Westminster at Lake Ridge Blog
Posted: Friday, December 23, 2016
Tai Chi offers benefits from preventing falls to peace of mind
Modern medicine has given us many gifts that help us stay healthy and active as we grow older. In the last couple of decades, however, some medical researchers have been examining older approaches and therapies that have stood the test of time. One of them is Tai Chi, and one of the researchers who has extensively examined the benefits of Tai Chi is Dr. Peter Wayne, an assistant professor of medicine at Harvard Medical School, research director of the Osher Center for Integrative Medicine at Harvard Medical School, founder and director of the Tree of Life Tai Chi Center in Somerville, Mass., and author of The Harvard Medical School Guide to Tai Chi, published in 2013 by Harvard Health Publications.
Tai Chi has many proven benefits and is especially effective in preventing falls because it increases leg strength, flexibility, range of motion and reflexes—the key components needed to keep your balance. In fact, practicing Tai Chi can reduce the incidence of falling by up to 45 percent, Dr. Wayne says. Not only that, his research has suggested that Tai Chi may reduce the rates of bone mineral density decline, especially in older women, helping to lower the risk of fractures.
There are four elements of balance control, Dr. Wayne writes in his book:
- Musculoskeletal strength and flexibility
- Sensory input, including the vestibular system in the inner ear, vision, cues from the pressure sensors in the soles of your feet
- Neuromuscular coordination, and
- Cognition, the thought processes that interact with the other factors that affect balance.
One of the most significant cognitive factors that can influence balance is the fear of falling, Dr. Wayne says. Studies have shown that restricting activity, a common consequence of fear of falling, can actually increase the likelihood that you will fall. Part of the reason why is that restricting your activity can lead to muscle and bone weakness, lack of flexibility, and loss of balance. Fear of falling makes you tense up and can distract you while you are moving.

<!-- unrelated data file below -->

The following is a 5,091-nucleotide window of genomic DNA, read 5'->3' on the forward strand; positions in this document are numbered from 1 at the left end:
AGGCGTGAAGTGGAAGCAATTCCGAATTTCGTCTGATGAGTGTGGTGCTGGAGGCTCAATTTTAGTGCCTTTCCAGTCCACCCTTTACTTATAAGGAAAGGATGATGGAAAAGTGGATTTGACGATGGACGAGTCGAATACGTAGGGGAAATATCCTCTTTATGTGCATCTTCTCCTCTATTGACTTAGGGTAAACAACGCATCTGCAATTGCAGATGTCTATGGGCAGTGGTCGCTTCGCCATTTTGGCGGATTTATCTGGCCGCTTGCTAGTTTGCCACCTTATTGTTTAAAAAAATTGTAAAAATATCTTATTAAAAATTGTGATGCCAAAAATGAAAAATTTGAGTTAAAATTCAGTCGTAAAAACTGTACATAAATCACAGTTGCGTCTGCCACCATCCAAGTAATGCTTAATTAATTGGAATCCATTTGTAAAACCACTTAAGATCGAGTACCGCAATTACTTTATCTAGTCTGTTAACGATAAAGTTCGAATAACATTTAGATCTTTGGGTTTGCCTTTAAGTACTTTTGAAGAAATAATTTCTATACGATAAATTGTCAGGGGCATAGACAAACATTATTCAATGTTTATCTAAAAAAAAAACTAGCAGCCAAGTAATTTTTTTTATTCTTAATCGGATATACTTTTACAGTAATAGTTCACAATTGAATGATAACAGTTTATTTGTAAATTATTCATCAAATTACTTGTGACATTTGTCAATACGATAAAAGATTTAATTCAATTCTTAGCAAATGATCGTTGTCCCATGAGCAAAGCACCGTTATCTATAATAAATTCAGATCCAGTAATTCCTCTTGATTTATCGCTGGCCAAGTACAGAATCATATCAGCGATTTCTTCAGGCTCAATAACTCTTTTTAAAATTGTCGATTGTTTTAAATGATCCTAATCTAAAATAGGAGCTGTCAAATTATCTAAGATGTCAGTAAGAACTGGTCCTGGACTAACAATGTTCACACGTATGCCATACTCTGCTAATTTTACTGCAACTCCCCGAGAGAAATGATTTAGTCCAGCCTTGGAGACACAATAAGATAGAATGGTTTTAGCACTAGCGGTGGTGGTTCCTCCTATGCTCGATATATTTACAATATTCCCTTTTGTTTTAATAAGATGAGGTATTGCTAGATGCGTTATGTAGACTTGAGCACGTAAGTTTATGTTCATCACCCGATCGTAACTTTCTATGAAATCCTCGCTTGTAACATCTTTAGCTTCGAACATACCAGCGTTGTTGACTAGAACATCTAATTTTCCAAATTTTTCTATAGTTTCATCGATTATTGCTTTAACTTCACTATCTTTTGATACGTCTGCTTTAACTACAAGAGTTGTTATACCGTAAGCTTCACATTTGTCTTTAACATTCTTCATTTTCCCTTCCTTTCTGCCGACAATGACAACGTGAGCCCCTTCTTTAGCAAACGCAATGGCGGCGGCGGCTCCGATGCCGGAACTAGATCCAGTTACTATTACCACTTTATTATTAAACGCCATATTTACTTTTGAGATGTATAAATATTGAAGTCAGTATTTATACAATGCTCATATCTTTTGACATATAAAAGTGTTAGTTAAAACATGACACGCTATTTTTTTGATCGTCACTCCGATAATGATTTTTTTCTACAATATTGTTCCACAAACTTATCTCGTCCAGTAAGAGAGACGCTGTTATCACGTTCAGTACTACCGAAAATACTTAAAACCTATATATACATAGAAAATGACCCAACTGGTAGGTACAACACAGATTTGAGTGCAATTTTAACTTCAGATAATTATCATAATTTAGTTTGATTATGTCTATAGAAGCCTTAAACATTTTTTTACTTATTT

Tai Chi, strength training and balance-specific training have all been shown to improve balance and reduce the risk of falling, Dr. Wayne writes. Tai Chi is effective because it addresses each of the elements of balance control. The constant shifting of weight from one leg to another improves leg strength, range of motion and posture. The slow, even tempo with which Tai Chi is performed focuses your awareness on your movement and activates your sensory systems. Tai Chi also combines movements of different muscle groups into diverse patterns, training coordination. And perhaps most important, Tai Chi reduces the fear of falling by enhancing relaxation, body awareness and confidence from better strength and coordination.
People who begin Tai Chi classes in their 60s and even later in life discover that the slow, graceful movements are easily done. Although the movements are gentle and virtually without impact, Tai Chi is considered a low- to moderate aerobic activity, depending on how you perform it. Dr. Wayne believes it is safe and appropriate for people of all ages and fitness levels. It can even be beneficial to people who use wheelchairs and those who have chronic conditions ranging from cardiovascular disease to Parkinson’s.
Tai Chi’s many benefits are available to Westminster at Lake Ridge members through weekly classes. The community also offers classes in Qigong, another Eastern practice that includes some of the same movements as Tai Chi, as well as a range of fitness classes from water aerobics to Zumba. Our commitment is to provide a wide variety of activities that enhance not only fitness, but all of the facets of life that keep our residents lively and engaged in body, mind and spirit.
If you’d like to learn more about what this unique Continuing Care Retirement Community has to offer, please join us at one of our upcoming events, call us at 703-496-4708, or request information here.